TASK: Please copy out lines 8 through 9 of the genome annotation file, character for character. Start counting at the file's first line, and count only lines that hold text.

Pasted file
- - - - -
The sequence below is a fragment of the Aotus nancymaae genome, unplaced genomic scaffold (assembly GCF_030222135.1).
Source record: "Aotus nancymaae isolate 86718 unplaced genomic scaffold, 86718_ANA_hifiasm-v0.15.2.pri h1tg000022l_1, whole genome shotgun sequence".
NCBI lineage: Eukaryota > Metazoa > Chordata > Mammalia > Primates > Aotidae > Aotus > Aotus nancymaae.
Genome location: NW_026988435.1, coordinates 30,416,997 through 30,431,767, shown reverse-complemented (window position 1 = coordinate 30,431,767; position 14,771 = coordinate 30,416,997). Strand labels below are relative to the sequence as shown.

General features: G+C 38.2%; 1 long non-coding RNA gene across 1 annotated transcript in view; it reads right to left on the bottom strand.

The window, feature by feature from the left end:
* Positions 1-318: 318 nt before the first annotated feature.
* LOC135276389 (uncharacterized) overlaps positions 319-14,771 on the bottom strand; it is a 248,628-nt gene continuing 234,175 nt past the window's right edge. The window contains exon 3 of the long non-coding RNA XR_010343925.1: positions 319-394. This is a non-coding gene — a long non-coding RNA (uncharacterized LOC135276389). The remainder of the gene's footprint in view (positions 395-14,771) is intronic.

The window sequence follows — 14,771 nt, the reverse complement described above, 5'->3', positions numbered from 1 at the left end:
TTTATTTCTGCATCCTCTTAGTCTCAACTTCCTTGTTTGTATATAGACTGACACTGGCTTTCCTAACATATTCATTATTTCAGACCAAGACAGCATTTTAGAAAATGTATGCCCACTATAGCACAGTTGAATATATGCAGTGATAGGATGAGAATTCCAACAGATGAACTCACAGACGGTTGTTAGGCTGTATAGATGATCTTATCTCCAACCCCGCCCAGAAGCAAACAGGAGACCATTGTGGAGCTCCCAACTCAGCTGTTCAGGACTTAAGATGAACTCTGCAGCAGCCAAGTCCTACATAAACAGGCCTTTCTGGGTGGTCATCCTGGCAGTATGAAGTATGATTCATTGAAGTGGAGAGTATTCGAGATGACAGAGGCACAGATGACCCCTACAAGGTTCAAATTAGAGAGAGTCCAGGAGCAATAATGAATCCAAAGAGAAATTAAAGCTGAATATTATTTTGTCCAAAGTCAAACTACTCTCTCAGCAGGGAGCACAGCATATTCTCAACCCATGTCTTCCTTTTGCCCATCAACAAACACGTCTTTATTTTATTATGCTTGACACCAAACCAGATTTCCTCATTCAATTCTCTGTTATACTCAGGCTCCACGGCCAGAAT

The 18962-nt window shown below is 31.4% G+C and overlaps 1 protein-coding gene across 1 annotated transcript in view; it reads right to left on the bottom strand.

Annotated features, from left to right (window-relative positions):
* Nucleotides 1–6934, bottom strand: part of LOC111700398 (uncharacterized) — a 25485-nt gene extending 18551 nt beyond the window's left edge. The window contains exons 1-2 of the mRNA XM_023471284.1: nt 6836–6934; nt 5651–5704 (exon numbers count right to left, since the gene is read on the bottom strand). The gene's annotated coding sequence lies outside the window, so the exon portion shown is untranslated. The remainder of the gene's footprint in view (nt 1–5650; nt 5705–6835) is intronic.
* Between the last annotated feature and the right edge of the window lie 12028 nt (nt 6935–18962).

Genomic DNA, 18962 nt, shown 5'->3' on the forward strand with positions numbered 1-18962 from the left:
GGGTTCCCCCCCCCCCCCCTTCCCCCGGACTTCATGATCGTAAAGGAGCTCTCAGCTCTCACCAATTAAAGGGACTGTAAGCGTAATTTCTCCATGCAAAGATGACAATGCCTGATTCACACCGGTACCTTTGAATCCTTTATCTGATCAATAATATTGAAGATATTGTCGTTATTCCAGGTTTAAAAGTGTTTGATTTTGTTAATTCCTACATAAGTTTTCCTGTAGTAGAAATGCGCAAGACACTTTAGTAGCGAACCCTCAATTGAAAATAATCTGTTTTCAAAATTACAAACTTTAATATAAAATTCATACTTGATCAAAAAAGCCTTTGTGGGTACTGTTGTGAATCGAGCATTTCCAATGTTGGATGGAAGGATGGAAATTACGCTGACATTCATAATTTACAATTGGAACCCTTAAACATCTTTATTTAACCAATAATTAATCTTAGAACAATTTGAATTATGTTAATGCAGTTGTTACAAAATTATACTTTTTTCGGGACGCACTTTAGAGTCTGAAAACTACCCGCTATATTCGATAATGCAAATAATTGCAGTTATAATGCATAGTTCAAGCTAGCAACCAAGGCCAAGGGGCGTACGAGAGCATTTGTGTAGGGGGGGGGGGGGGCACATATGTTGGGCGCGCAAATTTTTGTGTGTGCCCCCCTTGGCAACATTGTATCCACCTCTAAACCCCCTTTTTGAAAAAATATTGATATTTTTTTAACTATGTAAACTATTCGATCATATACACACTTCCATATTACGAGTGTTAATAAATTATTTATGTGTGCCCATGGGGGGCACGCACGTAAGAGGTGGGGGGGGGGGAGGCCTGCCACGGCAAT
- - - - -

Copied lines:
* LOC135276389 (uncharacterized) overlaps positions 319-14,771 on the bottom strand; it is a 248,628-nt gene continuing 234,175 nt past the window's right edge. The window contains exon 3 of the long non-coding RNA XR_010343925.1: positions 319-394. This is a non-coding gene — a long non-coding RNA (uncharacterized LOC135276389). The remainder of the gene's footprint in view (positions 395-14,771) is intronic.

The window sequence follows — 14,771 nt, the reverse complement described above, 5'->3', positions numbered from 1 at the left end: